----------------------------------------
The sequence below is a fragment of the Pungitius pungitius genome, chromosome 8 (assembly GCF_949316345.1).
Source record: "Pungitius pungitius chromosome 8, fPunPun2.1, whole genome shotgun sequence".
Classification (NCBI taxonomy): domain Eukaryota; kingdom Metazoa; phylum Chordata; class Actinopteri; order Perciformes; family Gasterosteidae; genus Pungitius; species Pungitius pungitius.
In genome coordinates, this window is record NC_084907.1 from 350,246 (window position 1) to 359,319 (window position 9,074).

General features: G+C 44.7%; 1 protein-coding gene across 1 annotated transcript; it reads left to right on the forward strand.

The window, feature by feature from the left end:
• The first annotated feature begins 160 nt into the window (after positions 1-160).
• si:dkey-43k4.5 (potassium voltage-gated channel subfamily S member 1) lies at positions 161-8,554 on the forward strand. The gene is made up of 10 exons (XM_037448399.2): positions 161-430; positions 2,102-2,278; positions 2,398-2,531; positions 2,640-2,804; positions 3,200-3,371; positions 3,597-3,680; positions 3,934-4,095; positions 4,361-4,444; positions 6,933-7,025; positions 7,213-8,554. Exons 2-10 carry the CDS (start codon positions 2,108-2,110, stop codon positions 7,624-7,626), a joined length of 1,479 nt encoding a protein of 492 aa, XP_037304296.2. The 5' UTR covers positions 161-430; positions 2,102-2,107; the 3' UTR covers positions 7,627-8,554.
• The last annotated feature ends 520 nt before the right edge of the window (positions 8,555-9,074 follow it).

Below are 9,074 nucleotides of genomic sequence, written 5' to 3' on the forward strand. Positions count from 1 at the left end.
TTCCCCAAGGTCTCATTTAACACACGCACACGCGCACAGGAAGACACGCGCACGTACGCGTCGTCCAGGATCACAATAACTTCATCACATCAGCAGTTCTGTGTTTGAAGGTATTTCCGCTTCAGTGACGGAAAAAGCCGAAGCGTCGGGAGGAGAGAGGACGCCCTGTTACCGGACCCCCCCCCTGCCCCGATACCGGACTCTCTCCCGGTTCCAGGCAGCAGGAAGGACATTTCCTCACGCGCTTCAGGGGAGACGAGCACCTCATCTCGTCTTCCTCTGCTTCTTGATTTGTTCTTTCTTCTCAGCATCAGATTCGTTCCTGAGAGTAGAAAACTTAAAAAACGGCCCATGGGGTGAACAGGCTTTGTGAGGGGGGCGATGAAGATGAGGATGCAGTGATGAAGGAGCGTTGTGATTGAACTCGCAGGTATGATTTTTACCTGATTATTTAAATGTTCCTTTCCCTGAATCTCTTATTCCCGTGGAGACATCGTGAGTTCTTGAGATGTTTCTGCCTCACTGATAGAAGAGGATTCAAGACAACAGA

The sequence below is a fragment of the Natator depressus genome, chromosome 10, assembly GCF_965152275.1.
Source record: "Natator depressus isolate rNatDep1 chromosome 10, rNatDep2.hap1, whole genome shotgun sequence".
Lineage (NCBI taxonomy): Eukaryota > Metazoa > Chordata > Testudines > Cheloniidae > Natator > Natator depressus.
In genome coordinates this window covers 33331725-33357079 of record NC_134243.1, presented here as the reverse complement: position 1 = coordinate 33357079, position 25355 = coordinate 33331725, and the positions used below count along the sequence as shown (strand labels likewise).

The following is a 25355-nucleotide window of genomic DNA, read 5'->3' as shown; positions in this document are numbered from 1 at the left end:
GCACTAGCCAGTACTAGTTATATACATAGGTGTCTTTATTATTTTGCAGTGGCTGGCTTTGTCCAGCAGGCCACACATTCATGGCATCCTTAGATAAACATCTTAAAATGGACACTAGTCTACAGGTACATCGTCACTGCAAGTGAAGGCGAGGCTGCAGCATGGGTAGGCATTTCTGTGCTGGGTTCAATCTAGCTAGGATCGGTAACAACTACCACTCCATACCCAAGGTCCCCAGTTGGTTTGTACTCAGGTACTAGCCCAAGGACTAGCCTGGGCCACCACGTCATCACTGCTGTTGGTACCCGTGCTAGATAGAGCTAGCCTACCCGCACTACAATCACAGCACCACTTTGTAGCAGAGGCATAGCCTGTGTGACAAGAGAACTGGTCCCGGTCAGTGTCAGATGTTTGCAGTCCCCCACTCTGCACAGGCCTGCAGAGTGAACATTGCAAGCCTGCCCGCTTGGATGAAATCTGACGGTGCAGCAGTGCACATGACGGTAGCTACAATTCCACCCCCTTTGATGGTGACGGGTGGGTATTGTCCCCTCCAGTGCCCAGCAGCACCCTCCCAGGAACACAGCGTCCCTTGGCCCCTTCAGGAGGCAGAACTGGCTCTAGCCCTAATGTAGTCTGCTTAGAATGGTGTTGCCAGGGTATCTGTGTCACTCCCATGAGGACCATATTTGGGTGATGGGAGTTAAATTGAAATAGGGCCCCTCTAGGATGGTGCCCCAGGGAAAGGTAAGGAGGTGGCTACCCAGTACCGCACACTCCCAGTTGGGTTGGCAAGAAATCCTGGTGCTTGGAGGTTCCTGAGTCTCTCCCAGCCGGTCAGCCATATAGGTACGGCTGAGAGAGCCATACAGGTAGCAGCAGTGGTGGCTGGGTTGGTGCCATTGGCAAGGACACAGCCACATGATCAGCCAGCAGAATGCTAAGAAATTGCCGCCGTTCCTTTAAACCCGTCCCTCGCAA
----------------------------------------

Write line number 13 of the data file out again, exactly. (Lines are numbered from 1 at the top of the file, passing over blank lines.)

Source record: "Natator depressus isolate rNatDep1 chromosome 10, rNatDep2.hap1, whole genome shotgun sequence".